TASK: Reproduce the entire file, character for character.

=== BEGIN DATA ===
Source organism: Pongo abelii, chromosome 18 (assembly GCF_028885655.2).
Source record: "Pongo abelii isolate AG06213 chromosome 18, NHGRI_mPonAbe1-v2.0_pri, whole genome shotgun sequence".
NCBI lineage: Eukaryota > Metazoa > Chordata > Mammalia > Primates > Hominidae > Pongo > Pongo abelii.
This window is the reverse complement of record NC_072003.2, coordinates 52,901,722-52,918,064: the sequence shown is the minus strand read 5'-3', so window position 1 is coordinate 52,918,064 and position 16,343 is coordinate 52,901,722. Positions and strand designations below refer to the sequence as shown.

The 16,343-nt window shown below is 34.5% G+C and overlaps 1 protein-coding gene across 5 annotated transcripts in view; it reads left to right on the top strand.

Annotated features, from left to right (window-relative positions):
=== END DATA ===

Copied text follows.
Source organism: Pongo abelii, chromosome 18 (assembly GCF_028885655.2).
Source record: "Pongo abelii isolate AG06213 chromosome 18, NHGRI_mPonAbe1-v2.0_pri, whole genome shotgun sequence".
NCBI lineage: Eukaryota > Metazoa > Chordata > Mammalia > Primates > Hominidae > Pongo > Pongo abelii.
This window is the reverse complement of record NC_072003.2, coordinates 52,901,722-52,918,064: the sequence shown is the minus strand read 5'-3', so window position 1 is coordinate 52,918,064 and position 16,343 is coordinate 52,901,722. Positions and strand designations below refer to the sequence as shown.

The 16,343-nt window shown below is 34.5% G+C and overlaps 1 protein-coding gene across 5 annotated transcripts in view; it reads left to right on the top strand.

Annotated features, from left to right (window-relative positions):